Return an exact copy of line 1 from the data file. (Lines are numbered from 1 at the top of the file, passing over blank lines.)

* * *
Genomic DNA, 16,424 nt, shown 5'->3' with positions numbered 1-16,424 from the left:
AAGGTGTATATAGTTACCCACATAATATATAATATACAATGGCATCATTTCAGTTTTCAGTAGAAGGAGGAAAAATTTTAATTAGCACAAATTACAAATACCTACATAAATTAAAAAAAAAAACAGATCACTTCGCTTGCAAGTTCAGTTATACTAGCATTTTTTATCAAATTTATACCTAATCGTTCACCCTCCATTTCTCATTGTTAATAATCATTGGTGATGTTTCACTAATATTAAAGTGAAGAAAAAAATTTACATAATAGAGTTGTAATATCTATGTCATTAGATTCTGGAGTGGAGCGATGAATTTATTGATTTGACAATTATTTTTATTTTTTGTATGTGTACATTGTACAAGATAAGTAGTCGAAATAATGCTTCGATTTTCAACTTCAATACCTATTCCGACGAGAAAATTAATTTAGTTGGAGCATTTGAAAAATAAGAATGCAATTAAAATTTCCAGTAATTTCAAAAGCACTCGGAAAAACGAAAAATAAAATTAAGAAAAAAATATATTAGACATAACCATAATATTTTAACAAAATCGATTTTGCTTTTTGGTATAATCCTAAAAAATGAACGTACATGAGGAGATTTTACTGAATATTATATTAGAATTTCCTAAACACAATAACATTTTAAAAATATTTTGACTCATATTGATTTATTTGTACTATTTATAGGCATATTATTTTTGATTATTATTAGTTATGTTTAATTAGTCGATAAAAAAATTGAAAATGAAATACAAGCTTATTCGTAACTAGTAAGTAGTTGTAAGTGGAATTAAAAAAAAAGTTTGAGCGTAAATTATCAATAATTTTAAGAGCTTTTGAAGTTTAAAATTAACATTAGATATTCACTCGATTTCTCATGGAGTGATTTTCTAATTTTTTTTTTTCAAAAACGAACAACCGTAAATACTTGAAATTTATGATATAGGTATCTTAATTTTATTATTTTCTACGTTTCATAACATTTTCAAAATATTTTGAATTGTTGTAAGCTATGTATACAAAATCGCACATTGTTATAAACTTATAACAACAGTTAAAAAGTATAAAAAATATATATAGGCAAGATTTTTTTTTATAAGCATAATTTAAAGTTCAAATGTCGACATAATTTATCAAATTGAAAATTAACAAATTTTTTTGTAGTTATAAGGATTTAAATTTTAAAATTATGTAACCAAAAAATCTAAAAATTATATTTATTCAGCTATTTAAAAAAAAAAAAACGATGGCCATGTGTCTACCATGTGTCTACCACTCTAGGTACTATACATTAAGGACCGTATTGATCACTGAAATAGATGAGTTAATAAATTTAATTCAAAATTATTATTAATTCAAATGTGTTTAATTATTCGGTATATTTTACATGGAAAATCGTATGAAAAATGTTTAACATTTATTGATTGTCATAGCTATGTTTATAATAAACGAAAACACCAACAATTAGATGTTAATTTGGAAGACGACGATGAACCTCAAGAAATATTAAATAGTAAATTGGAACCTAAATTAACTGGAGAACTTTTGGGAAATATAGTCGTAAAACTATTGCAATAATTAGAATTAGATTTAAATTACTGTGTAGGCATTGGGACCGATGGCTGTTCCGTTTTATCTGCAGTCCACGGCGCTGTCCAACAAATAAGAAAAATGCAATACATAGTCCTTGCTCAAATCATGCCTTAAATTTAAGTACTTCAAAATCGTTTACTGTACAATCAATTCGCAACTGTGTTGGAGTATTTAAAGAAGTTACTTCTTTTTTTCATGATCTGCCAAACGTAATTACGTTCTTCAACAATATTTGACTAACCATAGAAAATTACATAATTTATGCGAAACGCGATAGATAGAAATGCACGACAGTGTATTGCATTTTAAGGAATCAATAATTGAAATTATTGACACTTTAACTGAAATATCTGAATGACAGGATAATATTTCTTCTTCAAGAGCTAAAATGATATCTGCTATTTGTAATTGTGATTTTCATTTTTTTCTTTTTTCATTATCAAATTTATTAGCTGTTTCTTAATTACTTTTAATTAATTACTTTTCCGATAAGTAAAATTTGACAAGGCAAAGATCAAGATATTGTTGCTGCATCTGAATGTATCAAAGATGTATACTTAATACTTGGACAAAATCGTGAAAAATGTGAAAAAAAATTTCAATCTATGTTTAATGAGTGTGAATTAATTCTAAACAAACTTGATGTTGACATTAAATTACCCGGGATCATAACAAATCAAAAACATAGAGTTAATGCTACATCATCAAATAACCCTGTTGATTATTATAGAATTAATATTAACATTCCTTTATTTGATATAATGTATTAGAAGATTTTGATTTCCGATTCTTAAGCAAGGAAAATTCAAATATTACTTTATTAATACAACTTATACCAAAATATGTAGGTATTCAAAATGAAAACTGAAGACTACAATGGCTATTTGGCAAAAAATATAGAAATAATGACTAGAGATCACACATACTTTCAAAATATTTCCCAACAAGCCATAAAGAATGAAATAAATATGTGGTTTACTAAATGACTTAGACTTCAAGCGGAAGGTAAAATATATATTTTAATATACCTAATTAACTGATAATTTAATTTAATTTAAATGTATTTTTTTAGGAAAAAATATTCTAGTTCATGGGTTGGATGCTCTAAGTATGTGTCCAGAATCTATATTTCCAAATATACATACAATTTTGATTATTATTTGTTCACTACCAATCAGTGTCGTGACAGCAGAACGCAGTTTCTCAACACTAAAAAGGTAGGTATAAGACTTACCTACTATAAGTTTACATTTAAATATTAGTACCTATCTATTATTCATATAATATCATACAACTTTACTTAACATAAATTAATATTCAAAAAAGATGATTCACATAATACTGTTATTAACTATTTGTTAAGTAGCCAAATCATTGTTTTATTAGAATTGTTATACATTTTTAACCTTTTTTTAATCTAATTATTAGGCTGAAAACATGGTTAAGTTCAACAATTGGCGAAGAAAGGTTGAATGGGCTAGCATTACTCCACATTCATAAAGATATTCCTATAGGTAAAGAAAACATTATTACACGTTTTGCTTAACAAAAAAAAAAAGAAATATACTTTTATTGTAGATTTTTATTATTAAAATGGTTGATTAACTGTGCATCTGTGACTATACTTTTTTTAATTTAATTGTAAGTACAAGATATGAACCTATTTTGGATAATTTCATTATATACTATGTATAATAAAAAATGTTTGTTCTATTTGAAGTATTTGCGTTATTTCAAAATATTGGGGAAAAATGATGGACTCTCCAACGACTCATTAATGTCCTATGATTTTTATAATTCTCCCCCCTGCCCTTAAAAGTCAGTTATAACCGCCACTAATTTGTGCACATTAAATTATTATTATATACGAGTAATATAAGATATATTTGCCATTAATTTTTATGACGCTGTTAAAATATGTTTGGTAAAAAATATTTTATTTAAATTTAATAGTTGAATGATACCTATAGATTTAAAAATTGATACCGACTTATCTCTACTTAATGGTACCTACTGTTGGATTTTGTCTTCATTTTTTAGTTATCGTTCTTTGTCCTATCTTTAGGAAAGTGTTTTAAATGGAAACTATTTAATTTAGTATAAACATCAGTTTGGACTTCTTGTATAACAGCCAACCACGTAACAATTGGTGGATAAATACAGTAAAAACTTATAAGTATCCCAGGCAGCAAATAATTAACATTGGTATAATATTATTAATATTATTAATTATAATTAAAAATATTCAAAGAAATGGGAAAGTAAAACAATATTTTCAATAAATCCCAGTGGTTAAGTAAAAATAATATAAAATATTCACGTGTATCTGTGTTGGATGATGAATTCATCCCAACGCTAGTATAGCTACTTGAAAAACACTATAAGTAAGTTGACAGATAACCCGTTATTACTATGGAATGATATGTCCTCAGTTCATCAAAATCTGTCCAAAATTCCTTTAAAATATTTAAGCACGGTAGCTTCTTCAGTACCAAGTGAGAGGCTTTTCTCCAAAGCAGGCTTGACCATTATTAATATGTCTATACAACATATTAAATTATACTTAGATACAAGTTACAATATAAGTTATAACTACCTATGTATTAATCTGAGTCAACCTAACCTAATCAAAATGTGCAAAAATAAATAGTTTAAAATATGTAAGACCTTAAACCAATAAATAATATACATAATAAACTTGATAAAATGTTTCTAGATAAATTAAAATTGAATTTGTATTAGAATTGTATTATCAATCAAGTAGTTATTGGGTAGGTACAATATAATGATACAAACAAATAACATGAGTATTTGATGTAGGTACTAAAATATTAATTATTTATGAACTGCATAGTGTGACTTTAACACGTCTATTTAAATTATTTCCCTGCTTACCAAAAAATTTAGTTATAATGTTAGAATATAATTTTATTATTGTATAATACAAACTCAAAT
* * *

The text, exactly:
Genomic DNA, 16,424 nt, shown 5'->3' with positions numbered 1-16,424 from the left: